No Hitler lovers in Germany! Photograph:( Reuters )
Both India and Hitler had a common enemy - Britain.
In popular culture, Hitler is synonymous with rigidity, people often refer to their boss or a strict teacher as Hitler.
The Nazi dictator was someone India's leaders engaged with - blame it on India's physical disconnect from the Holocaust or the missing emotional string.
For India, the stories of the Holocaust were like tales from a land far away. The early 1940s were India's final years under the British rule.
India was a country looking to break free, what appealed to the Indian masses back then was the image of Hitler - a supposed no-nonsense man.
Someone who was apparently fighting to make Germany a strong country. Furthermore, both India and Hitler had a common enemy - Britain.
It was an instant connect. Hitler acknowledged India's might, but in his own unique way. For him, India was one of the most resourceful lands on earth and Britain's rule over India was a textbook example of governance. That's how he wanted to govern Russia.
Hitler often asked his men to draw lessons from India.
Here's an excerpt from October 17, 1941 - earlier that year, Hitler had said that Britain knows very well that its empire depends on the existence of India.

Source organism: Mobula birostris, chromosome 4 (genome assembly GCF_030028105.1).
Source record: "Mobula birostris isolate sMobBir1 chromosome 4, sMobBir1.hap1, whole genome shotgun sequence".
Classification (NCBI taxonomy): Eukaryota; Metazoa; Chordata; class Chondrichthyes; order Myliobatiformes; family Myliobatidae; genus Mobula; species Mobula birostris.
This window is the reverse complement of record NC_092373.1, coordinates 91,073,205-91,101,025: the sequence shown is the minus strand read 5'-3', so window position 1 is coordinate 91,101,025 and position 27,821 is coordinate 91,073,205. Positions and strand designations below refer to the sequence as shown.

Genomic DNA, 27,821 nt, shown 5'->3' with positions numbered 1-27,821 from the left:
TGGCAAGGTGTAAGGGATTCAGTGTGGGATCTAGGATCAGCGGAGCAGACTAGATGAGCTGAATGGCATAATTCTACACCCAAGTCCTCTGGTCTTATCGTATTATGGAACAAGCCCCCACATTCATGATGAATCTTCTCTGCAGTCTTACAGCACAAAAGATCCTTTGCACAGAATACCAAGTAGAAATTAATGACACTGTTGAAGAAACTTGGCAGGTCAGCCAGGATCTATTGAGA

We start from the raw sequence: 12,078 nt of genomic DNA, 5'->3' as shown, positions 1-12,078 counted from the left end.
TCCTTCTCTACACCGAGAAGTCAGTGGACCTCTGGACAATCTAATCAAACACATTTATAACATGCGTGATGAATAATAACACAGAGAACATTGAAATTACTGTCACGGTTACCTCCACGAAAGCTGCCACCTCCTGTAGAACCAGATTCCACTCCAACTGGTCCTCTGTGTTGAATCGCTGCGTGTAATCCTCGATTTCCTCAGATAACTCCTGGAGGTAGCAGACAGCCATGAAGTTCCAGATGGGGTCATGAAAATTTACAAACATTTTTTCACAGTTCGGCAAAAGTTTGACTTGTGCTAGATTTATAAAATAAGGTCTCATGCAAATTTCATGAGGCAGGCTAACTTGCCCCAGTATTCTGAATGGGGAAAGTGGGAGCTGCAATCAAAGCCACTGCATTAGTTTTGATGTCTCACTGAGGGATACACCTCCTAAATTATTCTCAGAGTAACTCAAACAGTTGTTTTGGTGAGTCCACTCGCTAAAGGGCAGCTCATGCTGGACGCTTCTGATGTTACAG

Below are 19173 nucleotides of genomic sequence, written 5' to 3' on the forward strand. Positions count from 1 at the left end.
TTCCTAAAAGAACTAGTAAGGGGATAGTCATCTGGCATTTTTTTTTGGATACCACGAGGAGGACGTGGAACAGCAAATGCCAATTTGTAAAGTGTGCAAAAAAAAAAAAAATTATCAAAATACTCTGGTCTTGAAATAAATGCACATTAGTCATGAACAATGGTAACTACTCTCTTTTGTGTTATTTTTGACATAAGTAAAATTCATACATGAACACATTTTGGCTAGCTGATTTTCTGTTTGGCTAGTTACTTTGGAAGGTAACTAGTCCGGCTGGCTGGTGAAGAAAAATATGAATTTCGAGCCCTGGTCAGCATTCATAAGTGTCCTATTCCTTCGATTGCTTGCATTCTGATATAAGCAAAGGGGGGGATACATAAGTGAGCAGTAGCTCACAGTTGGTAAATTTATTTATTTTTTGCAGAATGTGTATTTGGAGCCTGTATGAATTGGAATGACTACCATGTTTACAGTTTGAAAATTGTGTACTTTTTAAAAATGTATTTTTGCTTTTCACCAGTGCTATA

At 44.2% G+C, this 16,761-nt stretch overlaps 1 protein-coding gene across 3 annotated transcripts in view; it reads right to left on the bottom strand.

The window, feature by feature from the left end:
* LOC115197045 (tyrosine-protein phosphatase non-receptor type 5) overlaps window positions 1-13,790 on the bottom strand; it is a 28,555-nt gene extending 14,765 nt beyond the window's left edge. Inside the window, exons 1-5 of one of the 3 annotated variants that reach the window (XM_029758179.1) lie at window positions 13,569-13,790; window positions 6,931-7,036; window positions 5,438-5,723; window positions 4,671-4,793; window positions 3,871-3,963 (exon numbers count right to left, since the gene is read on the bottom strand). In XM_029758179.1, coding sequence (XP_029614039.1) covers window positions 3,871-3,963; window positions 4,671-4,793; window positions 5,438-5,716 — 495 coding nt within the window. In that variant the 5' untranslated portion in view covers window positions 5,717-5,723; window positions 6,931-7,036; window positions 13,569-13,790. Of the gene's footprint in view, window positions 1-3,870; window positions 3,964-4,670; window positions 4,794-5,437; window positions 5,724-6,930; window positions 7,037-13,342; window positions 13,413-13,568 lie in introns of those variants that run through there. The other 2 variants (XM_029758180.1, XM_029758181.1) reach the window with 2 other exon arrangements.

For Hitler, India was Britain's Achilles Heels.
In 1942, Hitler met the Indian freedom fighter and leader of the Indian National Army - Subhas Chandra Bose. Bose wanted Hitler's help in staging a revolution in India.
His plan of action included distracting the colonial power with an uprising at home - this would weaken British forces in its war against Germany.
According to Bose's calculation, Germany because of its military superiority would defeat Britain and the domino effect would liberate India too. Hitler, however, refused to help bose.
Historians point out that one of the reasons was because bose had asked the Nazi leader to cut out a couple of passages from Mein Kamph.
In his biography, Hitler has written how it would be better for India to remain under British domination. Bose's plan did not fall into place.
The Germans, however, did help Bose in escaping to Japan.
Meanwhile, Mahatma Gandhi once wrote to Hitler. This was back in 1939 - post Germany's occupation of Czechoslovakia. Gandhi wrote he was appealing for the sake of humanity, for whatever it may be worth.
History has it that Hitler was a fan of Indian hockey legend - Dhyanchand. Germany's loss to India in the 1936 Olympics made Hitler reach out to Dhyanchand.
He even offered Dhyanchand a position in the German army, which the latter refused. During the years of the Auschwitz, Hitler's relation with India was mostly defined by the country's point of contact with the Nazi leader - Subhas Chandra Bose.